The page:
Children with Down syndrome faced with implicit stereotyping based on facial features

April 4, 2012

Photographs of children with Down syndrome elicit less positive attitudes than photographs of typically developing children do, reports new research published Apr. 4 in the open access journal PLoS ONE. This effect was strongest for photographs of children with features that are "strongly typical" of Down syndrome, and somewhat weaker for images that were more "weakly typical."

Although photographs of children with Down syndrome are typically viewed as more positive ("friendly" and "affectionate") than negative ("stupid"), the results of this study reveal underlying stereotypes and about people with Down syndrome at an implicit level, the authors write.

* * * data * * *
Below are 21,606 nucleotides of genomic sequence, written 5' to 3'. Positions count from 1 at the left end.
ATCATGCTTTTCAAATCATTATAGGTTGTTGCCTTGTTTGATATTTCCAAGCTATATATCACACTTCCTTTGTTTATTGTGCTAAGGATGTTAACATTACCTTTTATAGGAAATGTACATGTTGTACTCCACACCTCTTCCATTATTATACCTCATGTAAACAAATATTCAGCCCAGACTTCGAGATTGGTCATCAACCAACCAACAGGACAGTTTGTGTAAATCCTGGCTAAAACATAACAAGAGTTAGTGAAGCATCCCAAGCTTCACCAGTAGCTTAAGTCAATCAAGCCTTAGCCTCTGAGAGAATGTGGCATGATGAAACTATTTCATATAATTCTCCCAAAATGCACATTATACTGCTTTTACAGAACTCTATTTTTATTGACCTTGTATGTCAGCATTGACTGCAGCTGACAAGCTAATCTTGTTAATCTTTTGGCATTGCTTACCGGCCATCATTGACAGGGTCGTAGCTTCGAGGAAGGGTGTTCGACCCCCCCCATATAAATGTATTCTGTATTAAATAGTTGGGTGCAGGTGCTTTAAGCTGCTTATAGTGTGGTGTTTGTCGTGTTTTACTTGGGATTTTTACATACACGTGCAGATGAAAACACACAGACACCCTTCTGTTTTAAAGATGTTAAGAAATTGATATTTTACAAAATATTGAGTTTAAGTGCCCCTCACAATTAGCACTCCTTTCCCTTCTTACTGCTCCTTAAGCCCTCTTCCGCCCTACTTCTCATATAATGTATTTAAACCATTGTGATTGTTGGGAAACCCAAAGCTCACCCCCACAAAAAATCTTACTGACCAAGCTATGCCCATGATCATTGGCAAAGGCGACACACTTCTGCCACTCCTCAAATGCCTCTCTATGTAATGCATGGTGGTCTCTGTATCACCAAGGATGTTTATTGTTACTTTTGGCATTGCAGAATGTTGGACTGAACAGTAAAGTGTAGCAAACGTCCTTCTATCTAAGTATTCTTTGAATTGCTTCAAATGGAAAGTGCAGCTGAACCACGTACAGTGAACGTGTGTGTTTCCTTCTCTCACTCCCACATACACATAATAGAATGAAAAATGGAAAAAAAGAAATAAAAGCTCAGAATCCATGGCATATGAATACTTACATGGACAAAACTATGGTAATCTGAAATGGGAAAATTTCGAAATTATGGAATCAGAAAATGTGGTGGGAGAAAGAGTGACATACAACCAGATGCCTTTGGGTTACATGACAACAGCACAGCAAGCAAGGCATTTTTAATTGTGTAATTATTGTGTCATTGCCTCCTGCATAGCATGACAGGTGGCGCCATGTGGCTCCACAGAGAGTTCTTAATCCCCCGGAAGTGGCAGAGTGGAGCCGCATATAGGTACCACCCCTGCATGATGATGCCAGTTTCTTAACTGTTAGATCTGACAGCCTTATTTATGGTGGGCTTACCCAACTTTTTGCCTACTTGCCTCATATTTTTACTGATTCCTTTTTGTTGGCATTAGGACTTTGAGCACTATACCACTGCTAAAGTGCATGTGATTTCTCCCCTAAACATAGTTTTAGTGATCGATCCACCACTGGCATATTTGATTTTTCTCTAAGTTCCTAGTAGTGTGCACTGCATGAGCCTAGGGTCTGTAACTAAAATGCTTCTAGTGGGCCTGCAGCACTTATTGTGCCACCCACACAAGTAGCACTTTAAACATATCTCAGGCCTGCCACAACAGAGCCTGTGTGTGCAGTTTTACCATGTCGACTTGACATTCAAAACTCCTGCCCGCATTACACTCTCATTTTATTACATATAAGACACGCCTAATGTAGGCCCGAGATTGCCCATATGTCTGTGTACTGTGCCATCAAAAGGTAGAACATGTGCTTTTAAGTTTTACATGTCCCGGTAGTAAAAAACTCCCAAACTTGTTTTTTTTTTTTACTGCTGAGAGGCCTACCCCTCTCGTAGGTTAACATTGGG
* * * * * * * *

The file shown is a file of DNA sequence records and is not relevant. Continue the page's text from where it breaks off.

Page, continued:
This negative bias is observed even among professional caregivers working with intellectually disabled persons. The work was led by Claire Enea-Drapeau of Aix-Marseille Univ. and Centre National de la Recherche Scientifique (CNRS), Laboratoire de Psychologie Cognitive, Fédération de Recherche 3C: Comportement-Cerveau-Cognition, Marseille, France.

Explore further: Oxytocin promises hope in Prader-Willi syndrome

More information: Enea-Drapeau C, Carlier M, Huguet P (2012) Tracking Subtle Stereotypes of Children with Trisomy 21: From Facial-Feature-Based to Implicit Stereotyping. PLoS ONE 7(4): e34369. doi:10.1371/journal.pone.0034369

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